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Is there any evidence for influenza vaccination in children with asthma?

Three Part Question

In [children with asthma] does [influenza vaccination] reduce the [number of asthma exacerbations associated with influenza]?

Clinical Scenario

A twelve year old boy presents for a routine asthma follow up appointment during the autumn. He takes 200mcg per day of inhaled budesonide and uses his salbutamol 3-4 times per week. His mother asks if the flu vaccine will make it less likely that he will have an asthma exacerbation over the winter.

Search Strategy

Primary sources
Medline 1966-April week 3 2006 using the OVID interface
{exp Infant/ or exp Child/ or exp Adolescent/ or exp Child, Preschool/ } AND {exp Influenza Vaccines/ or {exp Vaccination/ and exp Influenza, Human/}} AND {exp Asthma/}.
Pubmed and Embase: No further relevant articles were found.
Secondary sources
The references of relevant papers found by this method revealed one further relevant paper which was included in the analysis (Kramarz et al (1)).

Search Outcome

117 papers found of which 4 were relevant (see Table)

Relevant Paper(s)

Author, date and country Patient group Study type (level of evidence) Outcomes Key results Study Weaknesses
Kramarz P et al
Asthmatic children aged 1-6 yrs: 22,231 in 1993-94 38,669 in 1994-95 70,753 in 1995-96Retrospective cohort study (level 2b)No. of asthma exacerbations (hospitalization or emergency department visitAdjusted rate ratio (vaccinated/Traditional cohort analysis shows increased risk of asthma exacerbation in vaccinated children (p=0.0001 for each cohort) Significant reduced rate of exacerbations only shown after correction of crude odds ratio using 'self control analysis' in 1994-95 and 1995-96.
Traditional cohort analysis
1993-942.2 (95% CI 1.8-2.6)
1994-951.5 (95% CI 1.3-1.7)
1995-961.4 (95% CI 1.2-1.5)
Self-control analysis
1993-940.78 (95% CI 0.55-1.10 p=0.15)
1994-950.59 (95% CI 0.43-0.81) p=0.001
1995-960.65 (95% CI 0.52-0.80) p=0.0001
Smits AJ et al
The Netherlands
349 asthmatic children aged 0-12 yrsRetrospective cohort study (level 2b)Attack rate of acute respiratory disease26.1% in non-vaccinated children vs. 21.5% in vaccinated children. The protective effect was limited to children under 6 years of ageOutcome measure was rate of acute respiratory disease and influenza infection was not documented. Those who were vaccinated attended primary care more frequently.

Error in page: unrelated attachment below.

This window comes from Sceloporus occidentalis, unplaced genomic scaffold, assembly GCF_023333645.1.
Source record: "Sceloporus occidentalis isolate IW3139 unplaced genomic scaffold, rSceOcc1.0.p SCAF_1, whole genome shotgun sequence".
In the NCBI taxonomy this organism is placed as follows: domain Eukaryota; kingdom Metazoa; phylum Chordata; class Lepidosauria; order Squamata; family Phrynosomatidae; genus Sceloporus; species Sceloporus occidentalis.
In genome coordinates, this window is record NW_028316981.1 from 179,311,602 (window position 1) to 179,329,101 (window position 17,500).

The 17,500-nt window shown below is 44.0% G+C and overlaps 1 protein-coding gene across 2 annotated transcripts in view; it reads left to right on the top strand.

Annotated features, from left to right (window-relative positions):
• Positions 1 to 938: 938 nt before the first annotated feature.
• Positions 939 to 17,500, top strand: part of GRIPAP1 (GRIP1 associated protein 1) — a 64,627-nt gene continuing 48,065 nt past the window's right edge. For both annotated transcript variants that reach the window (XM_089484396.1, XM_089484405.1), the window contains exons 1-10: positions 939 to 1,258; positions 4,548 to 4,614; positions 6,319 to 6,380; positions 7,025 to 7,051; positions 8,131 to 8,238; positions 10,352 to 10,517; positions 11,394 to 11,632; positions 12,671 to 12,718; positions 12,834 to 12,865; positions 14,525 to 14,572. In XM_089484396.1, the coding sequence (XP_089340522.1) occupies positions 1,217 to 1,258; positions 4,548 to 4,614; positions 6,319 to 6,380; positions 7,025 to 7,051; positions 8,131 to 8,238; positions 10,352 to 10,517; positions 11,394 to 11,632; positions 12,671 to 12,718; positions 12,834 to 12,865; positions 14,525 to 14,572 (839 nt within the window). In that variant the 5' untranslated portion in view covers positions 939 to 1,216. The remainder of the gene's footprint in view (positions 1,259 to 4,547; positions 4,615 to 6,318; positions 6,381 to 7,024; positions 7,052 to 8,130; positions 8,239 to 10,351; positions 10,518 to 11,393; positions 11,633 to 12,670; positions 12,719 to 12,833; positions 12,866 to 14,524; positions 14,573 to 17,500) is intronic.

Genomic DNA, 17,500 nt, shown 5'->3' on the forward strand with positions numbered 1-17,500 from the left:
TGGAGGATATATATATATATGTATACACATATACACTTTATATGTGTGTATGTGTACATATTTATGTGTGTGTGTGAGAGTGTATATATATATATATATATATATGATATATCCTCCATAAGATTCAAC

*Crude odds ratio of acute respiratory disease (all)0.78 (95% CI 0.57 to 1.2, p=0.17)
*Crude odds ratio of acute respiratory disease (<6 years)0.52 (95% CI 0.29 to 0.93, p=0.018)
* = calculated from raw data in the paper using STATA v8.0 statistical software.
Christy C et al
800 children aged 1-19 years randomly selected from population of 1400 enrolled in 2 large paediatric teaching practices in Rochester, New York.Retrospective cohort study (level 2b)Odds of hospitalisation1.9 (95% CI 0.9 to 3.9, p=0.10)Numbers presented in paper not internally consistent – those in abstract differ to those in results. Authors conclude that vaccination may have been a marker for 'bad asthma' or increased clinical contact.
Odds of a clinic visit2.9 (95% CI 2.0 to 4.1, p<0.001)
Odds of an emergency department visit2.0 (95% CI 1.2 to 3.1, p=0.01)
Bueving HJ et al
The Netherlands
696 asthmatic children aged 6-18 yrsRandomized double-blind placebo-controlled trial (level 1b)Crude odds ratio of asthma exacerbation with virologically proven influenza infection1.33 (95% CI 0.69 to 2.57, p=0.39) - more in vaccine group.Primary end-point failed to demonstrate a benefit of vaccination (in fact showed trend towards harm). Small number of asthma exacerbations in each group with virologically proven influenza infection.
Adjusted odds ratio of asthma exacerbation with virologically proven influenza infection1.31 (95% CI 0.59 to 2.09, p=0.44)
Duration of exacerbations2.0 days shorter in vaccine group (95% CI –4.9 to 0.9, p=0.19)